Let's understand this code block by block in the order of execution.

### Main Function

``````#include  <stdio.h>
#include <stdlib.h>
#include <string.h>

int val;
``````

In the first three lines, we are including header files using [include directive] to utilise some functions defined in header files later in the program. Here, Standard Input/Output header file(<stdio.h>) is called to use printf() function and <string.h> to use strlen() function.  [strlen()] returns the length of string and [printf()] prints formatted string as output. We are also declaring a variable of length 150.

Now let's move on the main function.

``````int main(int argc,char **argv)
{
if(argv==NULL){
printf("Usage: please provide a string of roman numerals");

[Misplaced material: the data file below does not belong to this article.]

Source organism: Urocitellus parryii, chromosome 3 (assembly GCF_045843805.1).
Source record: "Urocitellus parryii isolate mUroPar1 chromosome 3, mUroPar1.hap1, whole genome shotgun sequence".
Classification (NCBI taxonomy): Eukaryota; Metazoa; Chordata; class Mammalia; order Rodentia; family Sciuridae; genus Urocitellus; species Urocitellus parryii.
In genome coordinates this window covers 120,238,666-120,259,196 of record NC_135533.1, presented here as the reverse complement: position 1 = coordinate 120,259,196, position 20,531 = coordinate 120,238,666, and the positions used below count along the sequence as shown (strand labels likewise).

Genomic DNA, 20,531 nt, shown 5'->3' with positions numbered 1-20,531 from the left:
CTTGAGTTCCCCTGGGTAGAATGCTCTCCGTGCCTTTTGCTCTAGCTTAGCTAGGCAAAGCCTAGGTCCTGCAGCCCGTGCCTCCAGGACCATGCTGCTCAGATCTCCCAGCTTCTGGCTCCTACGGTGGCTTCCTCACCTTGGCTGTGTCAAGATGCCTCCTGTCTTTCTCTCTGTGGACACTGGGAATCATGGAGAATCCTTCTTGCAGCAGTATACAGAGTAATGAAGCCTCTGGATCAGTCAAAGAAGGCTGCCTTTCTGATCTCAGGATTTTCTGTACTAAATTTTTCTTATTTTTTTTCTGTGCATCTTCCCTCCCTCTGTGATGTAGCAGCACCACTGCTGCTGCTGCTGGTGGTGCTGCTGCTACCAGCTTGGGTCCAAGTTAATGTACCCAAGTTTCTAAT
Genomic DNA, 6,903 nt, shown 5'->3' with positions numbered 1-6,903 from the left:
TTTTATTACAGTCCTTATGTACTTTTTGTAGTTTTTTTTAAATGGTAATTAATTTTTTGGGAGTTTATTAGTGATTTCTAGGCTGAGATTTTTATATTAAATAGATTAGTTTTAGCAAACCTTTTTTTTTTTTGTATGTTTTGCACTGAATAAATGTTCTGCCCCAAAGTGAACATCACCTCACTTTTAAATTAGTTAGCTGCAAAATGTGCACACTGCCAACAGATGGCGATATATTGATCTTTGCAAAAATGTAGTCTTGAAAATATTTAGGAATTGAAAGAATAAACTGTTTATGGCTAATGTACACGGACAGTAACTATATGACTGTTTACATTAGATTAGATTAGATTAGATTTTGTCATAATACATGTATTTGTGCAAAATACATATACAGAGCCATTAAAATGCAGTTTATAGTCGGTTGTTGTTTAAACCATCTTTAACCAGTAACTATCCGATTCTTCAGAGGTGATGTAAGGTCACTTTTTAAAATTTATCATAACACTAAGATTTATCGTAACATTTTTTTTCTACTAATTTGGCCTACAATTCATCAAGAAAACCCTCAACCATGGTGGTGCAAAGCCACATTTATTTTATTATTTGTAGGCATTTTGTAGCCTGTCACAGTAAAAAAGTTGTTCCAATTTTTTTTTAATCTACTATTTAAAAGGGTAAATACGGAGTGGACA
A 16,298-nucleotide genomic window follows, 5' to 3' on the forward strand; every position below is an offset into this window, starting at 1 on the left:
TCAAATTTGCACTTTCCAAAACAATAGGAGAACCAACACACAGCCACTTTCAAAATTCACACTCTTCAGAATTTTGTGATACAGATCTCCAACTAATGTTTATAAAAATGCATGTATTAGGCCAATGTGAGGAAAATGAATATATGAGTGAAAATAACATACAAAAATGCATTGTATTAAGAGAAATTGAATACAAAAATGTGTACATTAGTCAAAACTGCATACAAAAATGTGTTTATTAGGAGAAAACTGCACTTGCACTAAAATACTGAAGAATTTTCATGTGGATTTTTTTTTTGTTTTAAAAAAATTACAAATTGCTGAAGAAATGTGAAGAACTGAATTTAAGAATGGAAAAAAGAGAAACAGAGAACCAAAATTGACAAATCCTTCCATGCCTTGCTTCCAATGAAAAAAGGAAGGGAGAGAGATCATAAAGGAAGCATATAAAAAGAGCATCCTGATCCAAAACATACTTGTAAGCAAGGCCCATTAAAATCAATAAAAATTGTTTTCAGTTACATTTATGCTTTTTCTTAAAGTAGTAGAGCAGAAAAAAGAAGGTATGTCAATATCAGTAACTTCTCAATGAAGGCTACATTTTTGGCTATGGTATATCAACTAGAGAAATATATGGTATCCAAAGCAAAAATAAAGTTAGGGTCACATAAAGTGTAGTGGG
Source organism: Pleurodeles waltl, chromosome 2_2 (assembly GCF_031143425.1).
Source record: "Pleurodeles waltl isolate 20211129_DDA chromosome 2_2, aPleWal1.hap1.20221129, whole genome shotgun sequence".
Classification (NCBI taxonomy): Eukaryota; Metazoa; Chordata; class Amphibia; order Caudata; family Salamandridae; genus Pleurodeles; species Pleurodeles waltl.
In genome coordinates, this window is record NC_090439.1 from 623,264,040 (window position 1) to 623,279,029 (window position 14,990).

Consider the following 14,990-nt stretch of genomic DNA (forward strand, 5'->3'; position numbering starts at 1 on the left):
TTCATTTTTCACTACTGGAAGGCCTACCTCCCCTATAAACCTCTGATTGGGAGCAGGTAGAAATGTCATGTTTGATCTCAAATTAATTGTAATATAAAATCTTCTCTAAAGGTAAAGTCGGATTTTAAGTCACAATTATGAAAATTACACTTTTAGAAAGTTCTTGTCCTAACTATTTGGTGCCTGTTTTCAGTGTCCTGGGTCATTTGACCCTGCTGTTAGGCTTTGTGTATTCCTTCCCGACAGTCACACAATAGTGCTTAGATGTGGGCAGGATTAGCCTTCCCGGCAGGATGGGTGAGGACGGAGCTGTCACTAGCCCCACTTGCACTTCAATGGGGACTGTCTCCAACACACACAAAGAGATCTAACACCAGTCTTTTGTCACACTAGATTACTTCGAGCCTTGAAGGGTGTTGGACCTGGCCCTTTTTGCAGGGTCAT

return 0;
}
if(strlen(argv)==0){
printf("0");
return 0;
}

int len=strlen(argv);
val['I']=1;
val['V']=5;
val['X']=10;
val['L']=50;
val['C']=100;
val['D']=500;
val['M']=1000;
long long ans=0;

for(int i=1;i<len;++i){
if(!val[argv[i]]){
printf("Error: invalid string of roman numerals");
return 0;
}
if(val[argv[i]]>val[argv[i-1]])
ans-=2*val[argv[i-1]];
ans+=val[argv[i]];
}
if(!val[argv]){
printf("Error: invalid string of roman numerals");
return 0;
}
printf("%lld",ans+val[argv]);
}
``````

In C, we declare a function using general form:

``````return_type function_name(parameter){
...
}
``````

So, we are declaring main function with return_type integer and argc and argv as parameters to access command line arguments. argc and argv are variables which main function will get when run in command-line. argc stores argument count while argv stores array of strings that are arguments. This should be kept in mind that all command-line arguments are stored as strings.

argv represents first argument which always is equal to name of our program. If we type the following command in terminal:

``````./roman-numeral IV
``````

Here, `./roman-numeral` represents argv and `IV` represents argv.

### Control Flow

``````if(argv==NULL){